This quote actually comes towards the beginning of this excellent mock epic, and is part of the description of Pope's speculation of what might happen to the poor Belinda on a particularly forboding day. The full quote is as follows:
Whether the Nymph shall break Diana's Law,
Or some frail China Jar receive a Flaw,
Or stain her Honour, or her new Brocade,
Forget her Pray'rs, or miss a Masquerade,
Or lose her Heart, or Necklace, at a Ball....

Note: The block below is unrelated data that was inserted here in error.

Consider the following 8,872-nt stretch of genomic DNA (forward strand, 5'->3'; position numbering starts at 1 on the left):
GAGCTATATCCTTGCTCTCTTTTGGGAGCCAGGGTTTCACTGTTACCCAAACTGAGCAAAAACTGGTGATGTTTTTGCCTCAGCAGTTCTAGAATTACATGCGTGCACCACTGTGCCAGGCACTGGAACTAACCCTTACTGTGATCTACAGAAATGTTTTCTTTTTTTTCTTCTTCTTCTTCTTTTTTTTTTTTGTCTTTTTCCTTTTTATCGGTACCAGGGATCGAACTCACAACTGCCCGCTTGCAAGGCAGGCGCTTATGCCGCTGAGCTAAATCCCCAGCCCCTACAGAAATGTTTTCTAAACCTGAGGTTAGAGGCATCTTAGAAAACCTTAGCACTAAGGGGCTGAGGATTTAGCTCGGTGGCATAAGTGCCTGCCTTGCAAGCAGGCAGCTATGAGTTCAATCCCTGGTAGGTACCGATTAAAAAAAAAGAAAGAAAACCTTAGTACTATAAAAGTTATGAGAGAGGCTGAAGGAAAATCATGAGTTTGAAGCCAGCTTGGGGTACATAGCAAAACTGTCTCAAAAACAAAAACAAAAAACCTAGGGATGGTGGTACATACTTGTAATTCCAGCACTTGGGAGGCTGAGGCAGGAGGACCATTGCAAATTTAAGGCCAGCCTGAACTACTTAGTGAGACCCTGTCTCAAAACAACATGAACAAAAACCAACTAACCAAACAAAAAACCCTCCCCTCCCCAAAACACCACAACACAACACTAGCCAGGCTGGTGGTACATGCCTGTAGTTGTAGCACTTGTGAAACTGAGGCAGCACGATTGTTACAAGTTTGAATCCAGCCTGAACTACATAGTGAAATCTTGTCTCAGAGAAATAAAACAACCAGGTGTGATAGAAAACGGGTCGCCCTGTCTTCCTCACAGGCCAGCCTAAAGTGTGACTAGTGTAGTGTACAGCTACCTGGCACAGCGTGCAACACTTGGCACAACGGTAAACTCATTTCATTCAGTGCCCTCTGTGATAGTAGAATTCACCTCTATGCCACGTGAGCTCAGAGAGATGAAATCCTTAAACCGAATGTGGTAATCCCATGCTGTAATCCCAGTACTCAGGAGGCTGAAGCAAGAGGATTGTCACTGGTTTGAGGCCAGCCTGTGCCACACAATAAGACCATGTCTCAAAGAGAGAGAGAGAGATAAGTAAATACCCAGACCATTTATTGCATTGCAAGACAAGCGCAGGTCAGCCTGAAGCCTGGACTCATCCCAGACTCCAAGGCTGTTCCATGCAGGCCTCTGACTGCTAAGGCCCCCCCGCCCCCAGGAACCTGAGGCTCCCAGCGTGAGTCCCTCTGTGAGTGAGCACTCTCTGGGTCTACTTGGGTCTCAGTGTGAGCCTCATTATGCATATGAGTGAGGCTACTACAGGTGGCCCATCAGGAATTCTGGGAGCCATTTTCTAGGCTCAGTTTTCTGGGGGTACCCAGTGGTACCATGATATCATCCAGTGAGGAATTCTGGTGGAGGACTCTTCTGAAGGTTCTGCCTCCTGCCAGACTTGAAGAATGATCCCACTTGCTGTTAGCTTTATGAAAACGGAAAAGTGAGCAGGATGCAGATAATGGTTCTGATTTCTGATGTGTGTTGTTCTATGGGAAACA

Note the way that this quote involves the use of contrast in the way that the trivial and the important are contrasted in these five lines. Thus he muses about the various possibilities: will she lose her chastity, or will she just forget about her prayers or miss a masquerade ball? There is actually an example of zeugma in the third and fifth lines of this quote, as the speaker wonders if Belinda will "stain her Honour, or her new Brocade" and then if she will "loseher Heart, or Necklace, at a ball." Note the way that "stain" and "lose" both work to link two different concepts. Of course, lace (or "brocade") and a necklace are much more easy to replace or to find again rather than a stained honour and a lost heart. Through these lines therefore, Pope beings to poke gentle fun at the ensuing action by the contrast between the serious and the trivial.